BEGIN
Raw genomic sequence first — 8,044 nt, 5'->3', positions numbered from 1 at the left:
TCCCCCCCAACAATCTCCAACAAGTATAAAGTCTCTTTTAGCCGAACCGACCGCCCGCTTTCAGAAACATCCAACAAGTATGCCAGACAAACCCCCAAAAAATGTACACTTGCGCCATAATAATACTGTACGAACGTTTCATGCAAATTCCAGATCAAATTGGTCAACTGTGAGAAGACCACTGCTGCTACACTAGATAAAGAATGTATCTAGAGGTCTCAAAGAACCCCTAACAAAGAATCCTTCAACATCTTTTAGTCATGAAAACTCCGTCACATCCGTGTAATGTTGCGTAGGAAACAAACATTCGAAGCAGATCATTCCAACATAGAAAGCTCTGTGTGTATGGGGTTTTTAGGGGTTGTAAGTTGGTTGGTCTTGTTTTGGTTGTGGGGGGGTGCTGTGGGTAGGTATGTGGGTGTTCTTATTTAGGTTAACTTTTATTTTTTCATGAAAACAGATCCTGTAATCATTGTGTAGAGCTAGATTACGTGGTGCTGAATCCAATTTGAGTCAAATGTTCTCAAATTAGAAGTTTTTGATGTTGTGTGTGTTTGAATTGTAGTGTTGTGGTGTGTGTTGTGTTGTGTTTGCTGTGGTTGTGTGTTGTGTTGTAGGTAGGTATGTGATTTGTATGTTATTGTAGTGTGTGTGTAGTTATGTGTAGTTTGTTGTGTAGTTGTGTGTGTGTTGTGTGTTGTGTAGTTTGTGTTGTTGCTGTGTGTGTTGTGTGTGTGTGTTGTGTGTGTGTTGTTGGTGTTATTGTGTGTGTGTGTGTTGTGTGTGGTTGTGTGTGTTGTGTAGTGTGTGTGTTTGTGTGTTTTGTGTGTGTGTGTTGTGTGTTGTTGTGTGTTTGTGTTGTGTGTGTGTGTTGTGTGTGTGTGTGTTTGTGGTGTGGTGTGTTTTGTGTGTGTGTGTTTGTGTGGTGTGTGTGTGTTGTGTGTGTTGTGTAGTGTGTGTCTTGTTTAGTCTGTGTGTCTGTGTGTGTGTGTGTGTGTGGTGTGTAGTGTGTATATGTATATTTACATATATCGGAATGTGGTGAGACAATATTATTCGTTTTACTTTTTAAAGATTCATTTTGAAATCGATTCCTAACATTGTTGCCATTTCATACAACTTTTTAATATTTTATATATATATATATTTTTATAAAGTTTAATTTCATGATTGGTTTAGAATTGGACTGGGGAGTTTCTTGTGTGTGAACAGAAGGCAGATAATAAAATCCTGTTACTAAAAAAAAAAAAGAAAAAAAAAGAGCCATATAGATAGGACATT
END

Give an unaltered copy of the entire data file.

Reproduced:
Raw genomic sequence first — 8,044 nt, 5'->3', positions numbered from 1 at the left:
TCCCCCCCAACAATCTCCAACAAGTATAAAGTCTCTTTTAGCCGAACCGACCGCCCGCTTTCAGAAACATCCAACAAGTATGCCAGACAAACCCCCAAAAAATGTACACTTGCGCCATAATAATACTGTACGAACGTTTCATGCAAATTCCAGATCAAATTGGTCAACTGTGAGAAGACCACTGCTGCTACACTAGATAAAGAATGTATCTAGAGGTCTCAAAGAACCCCTAACAAAGAATCCTTCAACATCTTTTAGTCATGAAAACTCCGTCACATCCGTGTAATGTTGCGTAGGAAACAAACATTCGAAGCAGATCATTCCAACATAGAAAGCTCTGTGTGTATGGGGTTTTTAGGGGTTGTAAGTTGGTTGGTCTTGTTTTGGTTGTGGGGGGGTGCTGTGGGTAGGTATGTGGGTGTTCTTATTTAGGTTAACTTTTATTTTTTCATGAAAACAGATCCTGTAATCATTGTGTAGAGCTAGATTACGTGGTGCTGAATCCAATTTGAGTCAAATGTTCTCAAATTAGAAGTTTTTGATGTTGTGTGTGTTTGAATTGTAGTGTTGTGGTGTGTGTTGTGTTGTGTTTGCTGTGGTTGTGTGTTGTGTTGTAGGTAGGTATGTGATTTGTATGTTATTGTAGTGTGTGTGTAGTTATGTGTAGTTTGTTGTGTAGTTGTGTGTGTGTTGTGTGTTGTGTAGTTTGTGTTGTTGCTGTGTGTGTTGTGTGTGTGTGTTGTGTGTGTGTTGTTGGTGTTATTGTGTGTGTGTGTGTTGTGTGTGGTTGTGTGTGTTGTGTAGTGTGTGTGTTTGTGTGTTTTGTGTGTGTGTGTTGTGTGTTGTTGTGTGTTTGTGTTGTGTGTGTGTGTTGTGTGTGTGTGTGTTTGTGGTGTGGTGTGTTTTGTGTGTGTGTGTTTGTGTGGTGTGTGTGTGTTGTGTGTGTTGTGTAGTGTGTGTCTTGTTTAGTCTGTGTGTCTGTGTGTGTGTGTGTGTGTGGTGTGTAGTGTGTATATGTATATTTACATATATCGGAATGTGGTGAGACAATATTATTCGTTTTACTTTTTAAAGATTCATTTTGAAATCGATTCCTAACATTGTTGCCATTTCATACAACTTTTTAATATTTTATATATATATATATTTTTATAAAGTTTAATTTCATGATTGGTTTAGAATTGGACTGGGGAGTTTCTTGTGTGTGAACAGAAGGCAGATAATAAAATCCTGTTACTAAAAAAAAAAAAGAAAAAAAAAGAGCCATATAGATAGGACATT